LTCI is critical for women — Don't miss the boat

By Emily Hutto


Women typically live longer than men. Recent research from the Society of Actuaries (SOA) reveals that by age 65, U.S. males in average health have a 40 percent chance of living to age 85. Females have more than a 50 percent chance. Women also tend to have more health problems than men do. Last year, Scientific American magazine cited research published in the European Journal of Health suggesting that women have higher rates of chronic diseases. (It doesn’t suggest why, though. It seems that’s still a medical mystery.)

If you’re a woman and you haven’t yet considered long-term care insurance, you have a bit of catching up to do. A study done by the American Association of Long-Term Care Insurance (AALTCI) says that almost two-thirds of last year’s new LTCI claims were made by women. The New York Times posted a blog today that cited this study and quoted ProducersWEB contributor and AALTCI executive director Jesse Slome who said that women have more of a need for long-term care because of their life expectancy.

Slome also brought up the fact that women are more likely than men to live alone in their old age. The Administration of Aging says that 47 percent of female senior citizens who are 75 or older live alone.

“For those who do not know,” says financial advisor Suze Orman in a post on, “an LTC insurance policy covers expenses if you move into a nursing home, or home care if you no longer can do what they call “the activities of daily living,” such as feeding and clothing yourself. Your health insurance will not pay for it, Medicare in most cases will not pay for it and you really don’t want to be on Medicaid.”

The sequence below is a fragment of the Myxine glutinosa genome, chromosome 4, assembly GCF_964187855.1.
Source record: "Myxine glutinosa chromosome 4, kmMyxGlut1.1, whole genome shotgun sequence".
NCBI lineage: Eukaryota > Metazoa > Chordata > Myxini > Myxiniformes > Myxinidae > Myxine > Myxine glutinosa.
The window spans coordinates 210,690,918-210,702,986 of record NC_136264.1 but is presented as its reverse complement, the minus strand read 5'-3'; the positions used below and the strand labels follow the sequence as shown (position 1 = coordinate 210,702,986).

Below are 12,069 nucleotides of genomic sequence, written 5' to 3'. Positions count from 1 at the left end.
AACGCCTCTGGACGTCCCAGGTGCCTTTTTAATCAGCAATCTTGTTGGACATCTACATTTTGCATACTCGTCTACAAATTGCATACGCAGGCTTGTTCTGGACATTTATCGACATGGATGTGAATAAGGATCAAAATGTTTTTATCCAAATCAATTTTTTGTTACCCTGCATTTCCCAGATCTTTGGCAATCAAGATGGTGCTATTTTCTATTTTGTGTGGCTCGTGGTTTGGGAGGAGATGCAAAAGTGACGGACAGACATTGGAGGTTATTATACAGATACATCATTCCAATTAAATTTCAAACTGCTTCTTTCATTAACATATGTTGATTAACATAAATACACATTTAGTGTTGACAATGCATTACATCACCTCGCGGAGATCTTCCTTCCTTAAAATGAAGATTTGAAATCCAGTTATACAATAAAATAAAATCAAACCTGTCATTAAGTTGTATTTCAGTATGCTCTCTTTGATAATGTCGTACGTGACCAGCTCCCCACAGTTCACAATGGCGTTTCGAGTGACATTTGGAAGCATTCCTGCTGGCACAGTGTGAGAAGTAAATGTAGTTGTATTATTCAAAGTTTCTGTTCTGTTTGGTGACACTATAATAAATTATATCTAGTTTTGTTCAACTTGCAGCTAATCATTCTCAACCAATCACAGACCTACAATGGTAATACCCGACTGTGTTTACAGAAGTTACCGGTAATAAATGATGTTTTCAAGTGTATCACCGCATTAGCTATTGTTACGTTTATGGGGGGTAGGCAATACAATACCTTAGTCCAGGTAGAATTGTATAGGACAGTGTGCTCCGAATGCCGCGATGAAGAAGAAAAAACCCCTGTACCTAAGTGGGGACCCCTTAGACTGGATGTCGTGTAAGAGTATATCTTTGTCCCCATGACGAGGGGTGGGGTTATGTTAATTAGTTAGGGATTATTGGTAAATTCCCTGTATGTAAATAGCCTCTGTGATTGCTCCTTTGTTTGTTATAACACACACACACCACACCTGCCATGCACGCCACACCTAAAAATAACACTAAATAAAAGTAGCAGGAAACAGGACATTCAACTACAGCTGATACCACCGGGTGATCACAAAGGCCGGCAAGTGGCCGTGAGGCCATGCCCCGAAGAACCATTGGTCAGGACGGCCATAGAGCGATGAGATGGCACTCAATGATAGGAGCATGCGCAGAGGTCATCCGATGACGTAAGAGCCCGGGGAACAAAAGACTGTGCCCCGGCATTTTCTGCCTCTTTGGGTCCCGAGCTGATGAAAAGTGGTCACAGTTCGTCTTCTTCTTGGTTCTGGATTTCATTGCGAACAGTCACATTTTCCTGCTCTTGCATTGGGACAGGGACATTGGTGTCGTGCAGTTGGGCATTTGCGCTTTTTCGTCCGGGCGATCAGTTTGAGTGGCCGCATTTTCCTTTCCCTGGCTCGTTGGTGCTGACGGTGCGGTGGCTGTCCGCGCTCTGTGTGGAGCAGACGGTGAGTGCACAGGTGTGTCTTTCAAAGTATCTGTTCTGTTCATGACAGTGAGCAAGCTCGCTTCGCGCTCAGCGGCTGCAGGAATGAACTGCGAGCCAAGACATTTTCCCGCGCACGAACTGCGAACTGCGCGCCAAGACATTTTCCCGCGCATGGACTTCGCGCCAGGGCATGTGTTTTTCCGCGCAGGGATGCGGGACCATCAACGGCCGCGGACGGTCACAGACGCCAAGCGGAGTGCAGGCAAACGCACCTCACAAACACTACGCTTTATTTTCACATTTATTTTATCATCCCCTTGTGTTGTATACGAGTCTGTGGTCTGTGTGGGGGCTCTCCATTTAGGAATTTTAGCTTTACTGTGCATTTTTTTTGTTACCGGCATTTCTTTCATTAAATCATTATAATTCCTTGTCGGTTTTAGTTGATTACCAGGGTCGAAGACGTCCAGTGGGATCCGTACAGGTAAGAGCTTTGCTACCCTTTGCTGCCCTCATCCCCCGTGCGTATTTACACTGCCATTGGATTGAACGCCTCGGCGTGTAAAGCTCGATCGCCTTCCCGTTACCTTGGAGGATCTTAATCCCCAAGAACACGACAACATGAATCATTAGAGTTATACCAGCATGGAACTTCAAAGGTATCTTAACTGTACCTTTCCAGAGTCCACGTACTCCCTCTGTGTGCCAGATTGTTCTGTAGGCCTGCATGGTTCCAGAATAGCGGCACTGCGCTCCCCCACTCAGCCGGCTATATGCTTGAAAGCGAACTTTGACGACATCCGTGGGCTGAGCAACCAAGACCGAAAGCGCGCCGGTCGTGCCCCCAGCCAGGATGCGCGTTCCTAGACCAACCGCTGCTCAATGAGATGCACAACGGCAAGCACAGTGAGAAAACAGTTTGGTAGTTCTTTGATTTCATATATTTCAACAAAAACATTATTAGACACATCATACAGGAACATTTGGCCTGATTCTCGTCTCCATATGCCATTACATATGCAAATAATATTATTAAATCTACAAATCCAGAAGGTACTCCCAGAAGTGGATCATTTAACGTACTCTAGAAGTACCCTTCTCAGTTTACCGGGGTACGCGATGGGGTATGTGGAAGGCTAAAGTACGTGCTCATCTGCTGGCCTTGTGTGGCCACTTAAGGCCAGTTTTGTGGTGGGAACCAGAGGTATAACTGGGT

In her blog, Orman reveals that she attempted to sign her mother up for long-term care insurance many times, but her mother would never sign the paperwork. She insisted that she would never need that kind of care in her old age.

“So here we are and now, my mom was obviously wrong,” writes Orman. “For the past several years, she has needed aides around the clock. She barely talks, and sometimes I don’t even think she really knows that I am sitting there in front of her.”

Her next sentence is the clencher: Orman pays $25,000 every month – yes, every month – to support her mother’s assisted living.

So, I’ll say it again. If you’re a woman and you haven’t yet considered long-term care insurance, you have a bit of catching up to do. And if you’re an LTCI advisor, share with us here how you convey the importance of long-term care to your female clientele.